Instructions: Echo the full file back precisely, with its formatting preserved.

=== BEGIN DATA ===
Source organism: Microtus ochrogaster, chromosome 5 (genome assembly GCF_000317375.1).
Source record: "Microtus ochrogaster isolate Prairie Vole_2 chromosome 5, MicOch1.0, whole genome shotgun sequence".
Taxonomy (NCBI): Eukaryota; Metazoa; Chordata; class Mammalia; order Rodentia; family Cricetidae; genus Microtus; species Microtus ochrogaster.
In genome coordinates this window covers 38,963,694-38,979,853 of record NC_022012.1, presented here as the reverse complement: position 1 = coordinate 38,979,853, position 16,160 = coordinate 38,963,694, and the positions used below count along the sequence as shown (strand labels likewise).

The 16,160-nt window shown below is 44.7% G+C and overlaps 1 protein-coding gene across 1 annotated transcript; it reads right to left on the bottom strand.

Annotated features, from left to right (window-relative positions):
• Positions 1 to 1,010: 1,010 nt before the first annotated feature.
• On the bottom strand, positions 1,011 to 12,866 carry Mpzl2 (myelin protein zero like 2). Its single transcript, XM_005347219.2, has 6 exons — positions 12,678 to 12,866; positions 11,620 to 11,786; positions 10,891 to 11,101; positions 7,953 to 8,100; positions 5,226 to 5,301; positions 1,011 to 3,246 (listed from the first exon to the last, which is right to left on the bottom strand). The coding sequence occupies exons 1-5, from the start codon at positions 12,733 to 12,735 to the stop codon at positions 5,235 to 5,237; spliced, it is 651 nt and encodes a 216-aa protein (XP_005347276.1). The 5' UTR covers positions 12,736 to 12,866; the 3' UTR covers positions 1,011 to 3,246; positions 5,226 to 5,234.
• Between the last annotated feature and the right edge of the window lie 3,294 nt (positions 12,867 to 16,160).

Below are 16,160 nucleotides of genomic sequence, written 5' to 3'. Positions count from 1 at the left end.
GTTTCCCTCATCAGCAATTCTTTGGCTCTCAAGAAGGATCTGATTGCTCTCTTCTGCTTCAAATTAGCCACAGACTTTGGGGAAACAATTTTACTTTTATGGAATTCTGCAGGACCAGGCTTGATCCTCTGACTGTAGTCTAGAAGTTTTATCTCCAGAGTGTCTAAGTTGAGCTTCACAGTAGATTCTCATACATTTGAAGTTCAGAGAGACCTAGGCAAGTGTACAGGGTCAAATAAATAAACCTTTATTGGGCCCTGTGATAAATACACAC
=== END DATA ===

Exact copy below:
Source organism: Microtus ochrogaster, chromosome 5 (genome assembly GCF_000317375.1).
Source record: "Microtus ochrogaster isolate Prairie Vole_2 chromosome 5, MicOch1.0, whole genome shotgun sequence".
Taxonomy (NCBI): Eukaryota; Metazoa; Chordata; class Mammalia; order Rodentia; family Cricetidae; genus Microtus; species Microtus ochrogaster.
In genome coordinates this window covers 38,963,694-38,979,853 of record NC_022012.1, presented here as the reverse complement: position 1 = coordinate 38,979,853, position 16,160 = coordinate 38,963,694, and the positions used below count along the sequence as shown (strand labels likewise).

The 16,160-nt window shown below is 44.7% G+C and overlaps 1 protein-coding gene across 1 annotated transcript; it reads right to left on the bottom strand.

Annotated features, from left to right (window-relative positions):
• Positions 1 to 1,010: 1,010 nt before the first annotated feature.
• On the bottom strand, positions 1,011 to 12,866 carry Mpzl2 (myelin protein zero like 2). Its single transcript, XM_005347219.2, has 6 exons — positions 12,678 to 12,866; positions 11,620 to 11,786; positions 10,891 to 11,101; positions 7,953 to 8,100; positions 5,226 to 5,301; positions 1,011 to 3,246 (listed from the first exon to the last, which is right to left on the bottom strand). The coding sequence occupies exons 1-5, from the start codon at positions 12,733 to 12,735 to the stop codon at positions 5,235 to 5,237; spliced, it is 651 nt and encodes a 216-aa protein (XP_005347276.1). The 5' UTR covers positions 12,736 to 12,866; the 3' UTR covers positions 1,011 to 3,246; positions 5,226 to 5,234.
• Between the last annotated feature and the right edge of the window lie 3,294 nt (positions 12,867 to 16,160).

Below are 16,160 nucleotides of genomic sequence, written 5' to 3'. Positions count from 1 at the left end.
GTTTCCCTCATCAGCAATTCTTTGGCTCTCAAGAAGGATCTGATTGCTCTCTTCTGCTTCAAATTAGCCACAGACTTTGGGGAAACAATTTTACTTTTATGGAATTCTGCAGGACCAGGCTTGATCCTCTGACTGTAGTCTAGAAGTTTTATCTCCAGAGTGTCTAAGTTGAGCTTCACAGTAGATTCTCATACATTTGAAGTTCAGAGAGACCTAGGCAAGTGTACAGGGTCAAATAAATAAACCTTTATTGGGCCCTGTGATAAATACACAC